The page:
The early weeks of pregnancy are fragile—and confusing. Here, the answers to your questions.
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For a woman with a previous cesarean, answering these questions is a critical step to deciding between a repeat Cesarean (RCS) and a vaginal birth after Cesarean (VBAC).
According to the NIH VBAC Consensus Statement, an estimated 74 percent of women that plan a VBAC will have a successful VBAC. The success rates vary between 54 percent and 94 percent depending on a several factors, including induction or augmentation of labor, pregnancy length, vaginal birth history, reason for previous Cesarean, cervical readiness, race and ethnicity, health of the mother, socioeconomic status, region, marital status and type of hospital.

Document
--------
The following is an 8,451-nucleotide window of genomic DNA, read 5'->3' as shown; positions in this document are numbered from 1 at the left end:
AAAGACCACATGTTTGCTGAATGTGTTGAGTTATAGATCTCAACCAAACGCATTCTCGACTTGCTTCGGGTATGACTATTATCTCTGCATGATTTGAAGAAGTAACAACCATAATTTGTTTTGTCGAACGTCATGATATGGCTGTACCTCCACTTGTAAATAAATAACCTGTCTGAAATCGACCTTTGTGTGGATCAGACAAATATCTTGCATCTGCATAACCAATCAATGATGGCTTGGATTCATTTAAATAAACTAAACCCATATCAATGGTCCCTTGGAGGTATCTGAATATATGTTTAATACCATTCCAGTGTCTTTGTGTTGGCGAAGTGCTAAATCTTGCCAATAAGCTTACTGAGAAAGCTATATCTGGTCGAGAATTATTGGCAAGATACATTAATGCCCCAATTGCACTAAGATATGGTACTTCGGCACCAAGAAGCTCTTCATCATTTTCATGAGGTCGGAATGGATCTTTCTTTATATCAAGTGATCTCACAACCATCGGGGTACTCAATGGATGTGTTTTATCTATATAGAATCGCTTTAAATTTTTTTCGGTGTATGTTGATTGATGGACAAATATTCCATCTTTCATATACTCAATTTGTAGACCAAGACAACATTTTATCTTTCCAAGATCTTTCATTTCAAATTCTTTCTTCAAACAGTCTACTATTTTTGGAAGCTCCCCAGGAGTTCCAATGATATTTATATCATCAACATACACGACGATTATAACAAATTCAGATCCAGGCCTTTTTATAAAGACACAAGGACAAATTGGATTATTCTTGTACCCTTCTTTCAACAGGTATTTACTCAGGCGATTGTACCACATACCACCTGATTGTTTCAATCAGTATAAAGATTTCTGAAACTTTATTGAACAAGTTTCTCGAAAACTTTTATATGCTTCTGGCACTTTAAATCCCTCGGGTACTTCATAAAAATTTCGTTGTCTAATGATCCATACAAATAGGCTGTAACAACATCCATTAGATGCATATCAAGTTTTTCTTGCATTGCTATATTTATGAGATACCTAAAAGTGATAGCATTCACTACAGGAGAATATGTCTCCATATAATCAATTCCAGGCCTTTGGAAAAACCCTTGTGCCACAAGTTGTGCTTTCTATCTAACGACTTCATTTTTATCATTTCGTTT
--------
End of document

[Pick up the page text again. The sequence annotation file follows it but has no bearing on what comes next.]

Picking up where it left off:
The following factors are based upon current evidence and point to higher rates of successful VBAC*:
While the medical factors listed above define an “ideal” candidate, you do not need to fit into all the areas to be a good candidate, and most women do not fit into all the categories.